Provided by: libperinci-cmdline-perl_1.811.0-1_all bug


       Perinci::CmdLine::Manual::FAQ - FAQs


       This document describes version 1.811.0 of Perinci::CmdLine::Manual::FAQ (from Perl
       distribution Perinci-CmdLine), released on 2018-03-17.


       "[PC::Classic]" denotes that the answer applies to Perinci::CmdLine::Classic only and not
       Perinci::CmdLine::Lite. "[PC::Lite]" denotes that the answer is specific to
       Perinci::CmdLine::Lite. "[PC::Any]" denotes that the answer is specific to


   Why are there multiple frameworks/flavors for Perinci::CmdLine?
       There are currently 3 (three) flavors of the framework: Perinci::CmdLine::Classic,
       Perinci::CmdLine::Lite, and Perinci::CmdLine::Inline. Which one you should use depends on
       your needs, because sadly, there is no one-size-fits-all.

       Perinci::CmdLine::Classic. Perinci::CmdLine::Classic (hereby called PC:Classic) is the
       first flavor which I developed (and it used to be called just Perinci::CmdLine). It has
       the most complete features as well as the prettiest output, but as it grows in features,
       other things like startup overhead and dependencies also grow.

       Perinci::CmdLine::Lite. So another project is started, Perinci::CmdLine::Lite (hereby
       called PC::Lite) that focuses on keeping startup overhead low to avoid making tab
       completion delay noticeable. PC:Lite aims to make CLI scripts typically start below 0.05s,
       while PC:Classic-based scripts currently start in about 0.2-0.5s which causes a noticeable
       delay when doing tab completion. PC:Lite also tries to reduce the number of dependencies
       (from 100+ down to 30+ or so). Some PC:Classic features are still missing in PC:Lite (see
       next question).

       PC:Lite stays more lightweight by avoiding the use of libraries that have large
       dependencies or add too much to startup overhead. This includes replacing Perinci::Access
       with Perinci::Access::Lite for metadata access and avoiding Text::ANSITable for formatting

       Implementation-wise, the two share a lot of common code in the form of their base class,
       Perinci::CmdLine::Base. The interface is also 99% the same.

       It is possible that in the future the two versions will merge.

       Perinci::CmdLine::Inline. There is another flavor called PC:Inline. The goal of this
       flavor is to make your CLI scripts depend on nothing but Perl and the core modules. (It is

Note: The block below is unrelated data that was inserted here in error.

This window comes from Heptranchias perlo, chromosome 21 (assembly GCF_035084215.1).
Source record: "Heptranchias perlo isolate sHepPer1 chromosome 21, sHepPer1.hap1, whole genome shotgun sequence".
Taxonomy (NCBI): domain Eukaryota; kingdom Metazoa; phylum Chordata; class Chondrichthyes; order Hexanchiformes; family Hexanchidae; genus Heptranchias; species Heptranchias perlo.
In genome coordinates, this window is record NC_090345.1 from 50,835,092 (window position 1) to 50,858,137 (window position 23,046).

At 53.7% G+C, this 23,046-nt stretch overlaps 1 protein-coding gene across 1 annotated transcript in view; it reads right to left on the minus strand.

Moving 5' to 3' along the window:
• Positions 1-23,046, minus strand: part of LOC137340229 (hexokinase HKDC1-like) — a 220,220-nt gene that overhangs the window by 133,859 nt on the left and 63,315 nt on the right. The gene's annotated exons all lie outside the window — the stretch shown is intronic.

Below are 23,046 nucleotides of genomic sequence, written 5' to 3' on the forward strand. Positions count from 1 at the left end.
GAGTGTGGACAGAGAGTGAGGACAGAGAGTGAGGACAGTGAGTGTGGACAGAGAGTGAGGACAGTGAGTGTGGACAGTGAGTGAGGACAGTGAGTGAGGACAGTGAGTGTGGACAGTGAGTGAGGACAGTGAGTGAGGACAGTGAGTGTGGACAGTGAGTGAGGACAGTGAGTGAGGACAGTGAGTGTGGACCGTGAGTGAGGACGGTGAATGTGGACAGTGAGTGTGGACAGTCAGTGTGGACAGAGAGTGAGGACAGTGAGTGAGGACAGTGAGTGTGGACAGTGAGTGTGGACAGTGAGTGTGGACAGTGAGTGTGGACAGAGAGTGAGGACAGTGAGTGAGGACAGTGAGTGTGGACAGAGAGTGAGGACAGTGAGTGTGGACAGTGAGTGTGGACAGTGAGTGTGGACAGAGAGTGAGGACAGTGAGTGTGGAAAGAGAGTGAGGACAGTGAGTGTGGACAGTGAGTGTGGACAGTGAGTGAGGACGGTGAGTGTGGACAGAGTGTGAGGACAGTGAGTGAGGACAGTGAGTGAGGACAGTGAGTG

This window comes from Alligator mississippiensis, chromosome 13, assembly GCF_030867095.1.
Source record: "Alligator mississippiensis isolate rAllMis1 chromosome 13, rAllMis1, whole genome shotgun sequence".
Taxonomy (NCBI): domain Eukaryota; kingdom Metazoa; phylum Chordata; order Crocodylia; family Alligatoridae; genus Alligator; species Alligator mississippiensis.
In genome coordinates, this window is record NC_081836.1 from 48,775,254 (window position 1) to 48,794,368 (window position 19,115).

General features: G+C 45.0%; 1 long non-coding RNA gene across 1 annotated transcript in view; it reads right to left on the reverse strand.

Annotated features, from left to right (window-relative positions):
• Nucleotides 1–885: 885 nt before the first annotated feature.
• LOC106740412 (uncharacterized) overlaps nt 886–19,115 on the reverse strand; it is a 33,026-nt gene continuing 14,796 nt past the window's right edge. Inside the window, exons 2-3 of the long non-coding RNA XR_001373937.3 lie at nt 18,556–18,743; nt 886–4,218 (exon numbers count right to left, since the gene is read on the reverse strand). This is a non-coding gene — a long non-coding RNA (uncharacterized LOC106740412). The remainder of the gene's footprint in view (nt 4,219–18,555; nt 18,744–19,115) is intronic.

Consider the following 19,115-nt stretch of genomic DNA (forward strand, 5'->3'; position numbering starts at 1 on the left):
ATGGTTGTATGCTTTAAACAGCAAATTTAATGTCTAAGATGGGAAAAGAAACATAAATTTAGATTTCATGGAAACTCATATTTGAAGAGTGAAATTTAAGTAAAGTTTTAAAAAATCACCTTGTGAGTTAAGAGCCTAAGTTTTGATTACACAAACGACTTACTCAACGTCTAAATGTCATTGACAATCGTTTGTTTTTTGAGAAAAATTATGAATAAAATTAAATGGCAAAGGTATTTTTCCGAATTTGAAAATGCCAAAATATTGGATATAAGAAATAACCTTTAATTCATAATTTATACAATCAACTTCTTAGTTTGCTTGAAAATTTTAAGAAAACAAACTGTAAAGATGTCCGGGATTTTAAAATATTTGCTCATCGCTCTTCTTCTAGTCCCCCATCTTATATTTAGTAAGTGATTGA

also possible to make PC:Classic- or PC:Lite-based CLI script to also be freestanding by
       techniques like fatpacking or datapacking, but the resulting packed script will be much
       larger.) It has the lowest number of dependencies and the fastest startup overhead (around
       0.01s). But currently it also has the least features.

       It reduces startup overhead further by skipping the Riap layer and prefetching the Rinci
       metadata, precomputing the command-line options, and embedding all these in the scripts.

       See Perinci::CmdLine::Inline for more details of the features it currently supports. This
       flavor is suitable for simple CLI scripts that need to be as lean and fast as possible,
       for example: hr (in App::hr) or gen-uuids (in App::UuidUtils).

       All the flavors share the basic concept: running your Rinci-described functions on the

       So which one should you choose? PC:Lite is the sane default choice, unless you need
       features that are currently not supported by PC:Lite, in which case you can consider using
       PC:Classic. If you really need fast startup, you can opt for PC:Inline. But note that when
       the backend function's Rinci metadata changes, you will need to rebuild the script because
       the metadata is embedded in the script (while in PC:Lite and PC:Classic, the script simply
       request the Rinci metadata during runtime).

   What Classic features are currently still missing in Lite?
       ·   More sophisticated formatting

           Instead of Perinci::Result::Format (especially for 'text*' formats which use
           Data::Format::Pretty::Console and Text::ANSITable), to keep dependencies minimal and
           formatting quick, PC::Lite uses the following simple rules that work for a significant
           portion of common data structures:

           1) if result is undef, print nothing.

           2) if result is scalar, print it (with newline automatically added).

           3) if result is an array of scalars (check at most 5 first rows), print it one line
           for each element.

           4) if result is a hash of scalars (check at most 5 keys), print a two column table,
           first column is key and second column is value. Keys will be sorted.

           5) if result is an array of hashes of scalars (check at most 5 elements), print as

           6) if result is an array of arrays of scalars (check at most 5 elements), print as

           7) otherwise print as JSON (after cleaning it with Data::Clean::JSON).

           YAML and the other formats are not supported.

           Table is printed using the more lightweight and much faster Text::Table::Tiny.

           PC::Classic supports more sophisticated formatting, can keep colored and full-width
           Unicode characters stay aligned in a table.

       ·   Support for extra protocols

           Instead of Perinci::Access, PC::Lite uses the more lightweight alternative
           Perinci::Access::Lite which does not support some URL schemes (riap+tcp, riap+unix,